Book Review | Moon Mountain
A Bengali classic is reimagined in English translation as a graphic novel
Moon Mountain | Bibhutibhushan Bandopadhyay
The works of Bibhutibhushan Bandopadhyay may not be as widely, or regularly, translated into English but his literary reputation has been strengthened by several film adaptations. Two of his novels form the premise of Satyajit Ray’s much acclaimed Apu Trilogy, made in the 1950s. More recently, in 2013, his popular children’s novel, Chander Pahar (literally, the mountain of the moon), was turned into perhaps the most expensive Bengali film ever made.
Moon Mountain, scripted by Saurav Mohapatra and illustrated by Sayan Mukherjee, reimagines Chander Pahar as a graphic novel. Mohapatra’s earlier work, Mumbai Confidential: Good Cop, Bad Cop, was also a graphic novel, featuring an encounter policeman with a wry sense of humour. Bollywood melodrama meets noir humour in this page-turner. In Moon Mountain, Mohapatra lets the plot flow nimbly as well, without any rhetorical flourishes, which is perhaps the closest one can get to Bandopadhyay’s unadorned prose.
Mukherjee’s visuals, in comparison, look a bit lifeless. They seem to be, and may well have been, generated digitally and lack the vividness and energy that come from the touch of a living hand. Much of the novel also unfolds in a smoky haze, as though the mystique of a continent like Africa can only be properly fathomed when viewed through a veil of Conradian darkness.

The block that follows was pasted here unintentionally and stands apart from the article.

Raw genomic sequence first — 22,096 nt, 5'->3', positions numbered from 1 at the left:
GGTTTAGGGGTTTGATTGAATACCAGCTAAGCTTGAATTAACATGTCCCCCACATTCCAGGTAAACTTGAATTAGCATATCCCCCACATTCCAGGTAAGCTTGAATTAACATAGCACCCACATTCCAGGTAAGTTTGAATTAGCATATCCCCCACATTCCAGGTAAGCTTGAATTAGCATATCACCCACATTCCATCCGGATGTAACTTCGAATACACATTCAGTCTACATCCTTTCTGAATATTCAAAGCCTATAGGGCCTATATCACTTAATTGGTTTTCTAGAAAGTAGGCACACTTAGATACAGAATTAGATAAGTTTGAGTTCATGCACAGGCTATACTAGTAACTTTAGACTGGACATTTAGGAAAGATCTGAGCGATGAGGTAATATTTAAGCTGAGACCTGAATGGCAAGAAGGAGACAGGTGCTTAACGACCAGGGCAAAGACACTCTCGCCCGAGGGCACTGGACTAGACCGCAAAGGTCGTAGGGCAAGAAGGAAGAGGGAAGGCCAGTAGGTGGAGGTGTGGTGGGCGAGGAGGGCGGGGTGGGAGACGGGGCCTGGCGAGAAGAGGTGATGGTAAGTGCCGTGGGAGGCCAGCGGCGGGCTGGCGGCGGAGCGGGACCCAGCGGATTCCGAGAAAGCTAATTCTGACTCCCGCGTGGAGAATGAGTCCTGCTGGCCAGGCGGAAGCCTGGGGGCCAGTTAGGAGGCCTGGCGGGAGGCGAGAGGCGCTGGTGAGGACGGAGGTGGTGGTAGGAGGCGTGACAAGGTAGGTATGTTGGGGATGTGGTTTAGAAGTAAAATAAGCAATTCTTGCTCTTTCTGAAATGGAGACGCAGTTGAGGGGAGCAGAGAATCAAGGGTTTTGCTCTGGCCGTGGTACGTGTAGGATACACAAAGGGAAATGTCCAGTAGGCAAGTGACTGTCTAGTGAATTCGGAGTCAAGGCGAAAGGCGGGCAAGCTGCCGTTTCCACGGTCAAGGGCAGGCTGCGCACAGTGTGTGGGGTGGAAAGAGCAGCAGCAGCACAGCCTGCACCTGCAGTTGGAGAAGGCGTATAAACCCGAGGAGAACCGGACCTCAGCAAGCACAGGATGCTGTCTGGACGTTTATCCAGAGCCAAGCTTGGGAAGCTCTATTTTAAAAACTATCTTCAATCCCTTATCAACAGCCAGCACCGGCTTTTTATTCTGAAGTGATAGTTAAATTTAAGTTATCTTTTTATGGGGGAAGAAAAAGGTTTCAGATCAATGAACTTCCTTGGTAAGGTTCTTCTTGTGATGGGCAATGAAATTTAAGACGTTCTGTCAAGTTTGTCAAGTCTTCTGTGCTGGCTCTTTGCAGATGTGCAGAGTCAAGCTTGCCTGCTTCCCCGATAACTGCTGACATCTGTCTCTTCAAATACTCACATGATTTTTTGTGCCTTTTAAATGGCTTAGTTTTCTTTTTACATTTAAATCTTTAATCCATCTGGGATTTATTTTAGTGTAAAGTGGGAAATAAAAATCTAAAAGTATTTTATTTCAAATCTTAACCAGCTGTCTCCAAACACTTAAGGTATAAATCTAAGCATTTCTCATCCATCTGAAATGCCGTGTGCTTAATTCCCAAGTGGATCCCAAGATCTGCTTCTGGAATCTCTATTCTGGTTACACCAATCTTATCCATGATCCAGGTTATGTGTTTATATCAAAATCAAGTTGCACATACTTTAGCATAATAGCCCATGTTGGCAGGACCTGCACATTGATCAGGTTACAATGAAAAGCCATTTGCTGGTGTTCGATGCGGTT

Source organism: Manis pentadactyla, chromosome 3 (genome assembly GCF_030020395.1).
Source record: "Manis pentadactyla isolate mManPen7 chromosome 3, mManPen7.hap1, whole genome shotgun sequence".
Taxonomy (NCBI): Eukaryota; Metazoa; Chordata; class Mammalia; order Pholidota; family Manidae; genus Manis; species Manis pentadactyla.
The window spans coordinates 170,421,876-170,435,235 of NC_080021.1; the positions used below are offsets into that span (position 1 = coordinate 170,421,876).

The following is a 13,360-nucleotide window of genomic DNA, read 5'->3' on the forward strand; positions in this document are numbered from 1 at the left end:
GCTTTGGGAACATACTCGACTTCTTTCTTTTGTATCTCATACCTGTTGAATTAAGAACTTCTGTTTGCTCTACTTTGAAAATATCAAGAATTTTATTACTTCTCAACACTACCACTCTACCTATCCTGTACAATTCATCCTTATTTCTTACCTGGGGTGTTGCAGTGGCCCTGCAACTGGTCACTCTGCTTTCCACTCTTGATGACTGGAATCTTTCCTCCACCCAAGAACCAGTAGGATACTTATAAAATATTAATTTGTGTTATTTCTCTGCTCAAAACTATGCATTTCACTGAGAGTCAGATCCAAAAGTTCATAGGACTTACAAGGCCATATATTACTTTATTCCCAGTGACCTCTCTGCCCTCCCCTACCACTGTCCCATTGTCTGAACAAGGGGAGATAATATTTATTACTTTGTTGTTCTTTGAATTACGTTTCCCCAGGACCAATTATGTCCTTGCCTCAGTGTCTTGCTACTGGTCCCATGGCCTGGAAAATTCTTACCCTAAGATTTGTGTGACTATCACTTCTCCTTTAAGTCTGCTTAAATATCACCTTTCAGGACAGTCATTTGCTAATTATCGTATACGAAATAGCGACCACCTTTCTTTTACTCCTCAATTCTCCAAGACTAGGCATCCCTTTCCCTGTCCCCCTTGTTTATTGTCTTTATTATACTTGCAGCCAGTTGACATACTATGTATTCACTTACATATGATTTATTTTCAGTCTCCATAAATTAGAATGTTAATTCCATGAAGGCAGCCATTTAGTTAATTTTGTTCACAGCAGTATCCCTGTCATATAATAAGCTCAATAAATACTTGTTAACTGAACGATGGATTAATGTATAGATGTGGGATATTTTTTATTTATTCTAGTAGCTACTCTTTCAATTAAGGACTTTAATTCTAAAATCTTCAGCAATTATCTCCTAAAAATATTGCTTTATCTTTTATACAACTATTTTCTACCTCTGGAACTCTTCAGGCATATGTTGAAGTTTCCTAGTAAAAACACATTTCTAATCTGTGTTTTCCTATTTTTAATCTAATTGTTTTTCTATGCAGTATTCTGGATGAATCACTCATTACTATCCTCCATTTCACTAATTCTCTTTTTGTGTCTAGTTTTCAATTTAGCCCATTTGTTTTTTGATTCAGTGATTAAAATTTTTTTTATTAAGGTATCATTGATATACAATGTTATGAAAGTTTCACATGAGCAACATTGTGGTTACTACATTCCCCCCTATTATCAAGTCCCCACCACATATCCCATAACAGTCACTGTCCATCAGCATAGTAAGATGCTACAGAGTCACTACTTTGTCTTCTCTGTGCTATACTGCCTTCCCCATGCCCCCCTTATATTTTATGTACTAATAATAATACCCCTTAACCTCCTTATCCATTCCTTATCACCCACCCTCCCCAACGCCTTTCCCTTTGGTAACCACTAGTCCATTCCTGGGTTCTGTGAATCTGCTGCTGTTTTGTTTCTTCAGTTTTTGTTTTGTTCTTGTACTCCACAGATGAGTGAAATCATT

Although structurally rambling, these works remain riveting for their intense focus on non-human characters: The jungle itself is a living, breathing, menacing and caring presence in Bandopadhyay’s imagination. This immersion in flora and fauna at the expense of human beings makes him such a uniquely modernist mind—a writer working in the early years of the 20th century, under the long shadow of a literary tradition cast by Rabindranath Tagore and the luminaries of the previous century, and yet, also original enough to strike out on his own using material that few novelists would consider worthy of their craft.
In Moon Mountain, the protagonist, Shankar, is a middle-class Bengali boy living in a village in 1909, five years before the Great War, and at a crossroad. Just out of college, he is expected by his family—an affectionate mother and ailing father—to get employed and take on more responsibilities. But Shankar, a feisty athlete with the spirit of an adventurer, despairs at the thought of settling into a dreary job at the local jute mill. His heart is full of wanderlust and he wants to venture into the wilds of Africa.
Shankar gets lucky when a neighbour helps him get a job with a company laying railway tracks from Mombasa to Kisumu. Starting as a clerk and storekeeper, he soon moves to another part, in the role of a stationmaster, though his travails continue unabated. First he has to deal with a “lion problem”, which is followed by a “snake problem”. Before long, he rescues Diego Alvarez, a Portuguese explorer, through whom he hears of the dreaded Bunyip, a diabolical beast that kills without mercy and leaves behind a trail of three-fingered pugmarks. Alvarez also tells Shankar about the secret resources of Africa, its silver and diamond mines, and together they set out on a quest for these buried treasures.
Like Bandopadhyay’s plot, the storyboard of the graphic novel remains gripping, with its quick change of scenes and evolving action. The editing of the material, especially its concision, has been done with care, thought and expertise. If only the synergy between the images and the text had been more dynamic and alive.
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